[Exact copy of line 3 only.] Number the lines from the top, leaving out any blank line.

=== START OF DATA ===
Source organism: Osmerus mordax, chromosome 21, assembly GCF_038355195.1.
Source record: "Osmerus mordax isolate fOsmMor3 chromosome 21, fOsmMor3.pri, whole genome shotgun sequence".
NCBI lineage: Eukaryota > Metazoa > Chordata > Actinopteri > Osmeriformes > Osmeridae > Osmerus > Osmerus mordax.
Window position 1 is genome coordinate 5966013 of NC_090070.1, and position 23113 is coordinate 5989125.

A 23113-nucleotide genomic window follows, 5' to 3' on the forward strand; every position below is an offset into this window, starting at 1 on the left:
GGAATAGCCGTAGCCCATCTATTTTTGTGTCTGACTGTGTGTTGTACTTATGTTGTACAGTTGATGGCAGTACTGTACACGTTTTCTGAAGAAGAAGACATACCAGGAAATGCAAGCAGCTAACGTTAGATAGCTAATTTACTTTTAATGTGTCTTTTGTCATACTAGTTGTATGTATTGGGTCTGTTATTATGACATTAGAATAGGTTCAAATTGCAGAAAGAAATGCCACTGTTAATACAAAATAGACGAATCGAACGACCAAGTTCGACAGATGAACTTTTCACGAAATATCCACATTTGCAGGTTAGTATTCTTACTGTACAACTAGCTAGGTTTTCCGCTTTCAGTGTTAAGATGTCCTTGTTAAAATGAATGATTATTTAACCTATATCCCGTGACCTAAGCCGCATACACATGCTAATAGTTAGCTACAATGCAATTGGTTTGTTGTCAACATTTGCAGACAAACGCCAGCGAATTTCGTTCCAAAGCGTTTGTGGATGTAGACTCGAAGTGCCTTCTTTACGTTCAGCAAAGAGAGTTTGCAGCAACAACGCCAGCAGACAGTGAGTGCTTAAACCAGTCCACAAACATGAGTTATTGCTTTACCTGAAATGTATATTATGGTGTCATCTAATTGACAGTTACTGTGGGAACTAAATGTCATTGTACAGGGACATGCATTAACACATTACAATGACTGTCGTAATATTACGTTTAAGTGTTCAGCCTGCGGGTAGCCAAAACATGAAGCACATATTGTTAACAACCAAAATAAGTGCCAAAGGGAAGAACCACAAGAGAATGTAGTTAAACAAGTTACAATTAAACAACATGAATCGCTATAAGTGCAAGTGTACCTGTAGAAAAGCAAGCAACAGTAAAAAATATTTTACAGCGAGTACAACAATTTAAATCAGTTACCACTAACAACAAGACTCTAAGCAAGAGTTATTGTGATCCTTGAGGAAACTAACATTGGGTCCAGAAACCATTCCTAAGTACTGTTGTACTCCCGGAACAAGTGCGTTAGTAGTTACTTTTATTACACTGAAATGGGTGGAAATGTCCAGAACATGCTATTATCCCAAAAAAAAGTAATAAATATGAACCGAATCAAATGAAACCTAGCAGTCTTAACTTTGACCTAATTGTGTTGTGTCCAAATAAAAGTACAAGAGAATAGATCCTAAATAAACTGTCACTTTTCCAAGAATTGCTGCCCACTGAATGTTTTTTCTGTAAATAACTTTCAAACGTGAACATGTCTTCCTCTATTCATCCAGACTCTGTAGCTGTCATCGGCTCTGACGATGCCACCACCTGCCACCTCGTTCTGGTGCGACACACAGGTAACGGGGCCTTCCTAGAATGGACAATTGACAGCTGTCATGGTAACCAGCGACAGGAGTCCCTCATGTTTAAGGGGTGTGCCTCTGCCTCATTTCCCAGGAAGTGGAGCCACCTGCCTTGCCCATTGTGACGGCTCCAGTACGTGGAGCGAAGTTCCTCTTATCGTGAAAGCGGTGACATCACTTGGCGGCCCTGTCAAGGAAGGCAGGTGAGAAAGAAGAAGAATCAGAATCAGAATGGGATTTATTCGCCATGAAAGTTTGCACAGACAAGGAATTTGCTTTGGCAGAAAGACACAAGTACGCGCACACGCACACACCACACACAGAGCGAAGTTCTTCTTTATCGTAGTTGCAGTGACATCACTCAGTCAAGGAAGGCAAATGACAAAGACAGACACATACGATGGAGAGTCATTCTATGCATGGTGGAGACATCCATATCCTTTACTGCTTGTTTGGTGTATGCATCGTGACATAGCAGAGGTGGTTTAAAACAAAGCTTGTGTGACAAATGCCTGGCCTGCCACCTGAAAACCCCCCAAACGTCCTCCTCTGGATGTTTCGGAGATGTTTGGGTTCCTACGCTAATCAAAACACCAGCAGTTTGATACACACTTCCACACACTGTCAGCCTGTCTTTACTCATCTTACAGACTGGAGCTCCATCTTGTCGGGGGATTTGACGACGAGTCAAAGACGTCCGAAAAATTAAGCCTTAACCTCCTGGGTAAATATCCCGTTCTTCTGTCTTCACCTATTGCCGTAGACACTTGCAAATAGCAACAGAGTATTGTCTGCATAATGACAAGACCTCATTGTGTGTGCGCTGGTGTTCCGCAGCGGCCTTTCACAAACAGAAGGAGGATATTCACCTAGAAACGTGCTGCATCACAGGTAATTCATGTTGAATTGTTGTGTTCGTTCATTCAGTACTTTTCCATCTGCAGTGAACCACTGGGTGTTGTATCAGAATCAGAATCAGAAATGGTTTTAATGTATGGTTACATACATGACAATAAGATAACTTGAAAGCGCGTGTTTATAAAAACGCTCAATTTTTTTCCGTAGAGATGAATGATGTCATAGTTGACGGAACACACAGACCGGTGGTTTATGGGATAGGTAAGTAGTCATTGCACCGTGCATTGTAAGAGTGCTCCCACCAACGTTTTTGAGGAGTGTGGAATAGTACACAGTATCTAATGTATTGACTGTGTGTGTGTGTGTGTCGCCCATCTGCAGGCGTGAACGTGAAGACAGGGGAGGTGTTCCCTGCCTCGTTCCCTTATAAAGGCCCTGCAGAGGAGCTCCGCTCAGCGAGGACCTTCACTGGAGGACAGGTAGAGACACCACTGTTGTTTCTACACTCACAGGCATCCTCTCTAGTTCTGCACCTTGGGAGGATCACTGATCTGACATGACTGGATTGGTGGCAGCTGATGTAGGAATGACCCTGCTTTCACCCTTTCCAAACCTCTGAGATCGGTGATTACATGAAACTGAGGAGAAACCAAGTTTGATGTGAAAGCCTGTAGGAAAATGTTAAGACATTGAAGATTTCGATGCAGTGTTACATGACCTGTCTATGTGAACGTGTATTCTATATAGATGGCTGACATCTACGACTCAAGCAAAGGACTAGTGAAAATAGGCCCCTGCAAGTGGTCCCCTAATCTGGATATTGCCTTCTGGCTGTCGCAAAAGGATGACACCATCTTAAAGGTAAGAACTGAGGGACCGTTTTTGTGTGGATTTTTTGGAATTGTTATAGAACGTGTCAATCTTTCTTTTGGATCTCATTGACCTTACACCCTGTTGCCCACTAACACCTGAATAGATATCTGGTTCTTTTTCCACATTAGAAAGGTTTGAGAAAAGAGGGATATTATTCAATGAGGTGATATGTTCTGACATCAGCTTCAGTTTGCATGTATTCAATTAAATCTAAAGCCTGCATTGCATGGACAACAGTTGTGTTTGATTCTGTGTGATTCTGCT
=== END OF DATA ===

NCBI lineage: Eukaryota > Metazoa > Chordata > Actinopteri > Osmeriformes > Osmeridae > Osmerus > Osmerus mordax.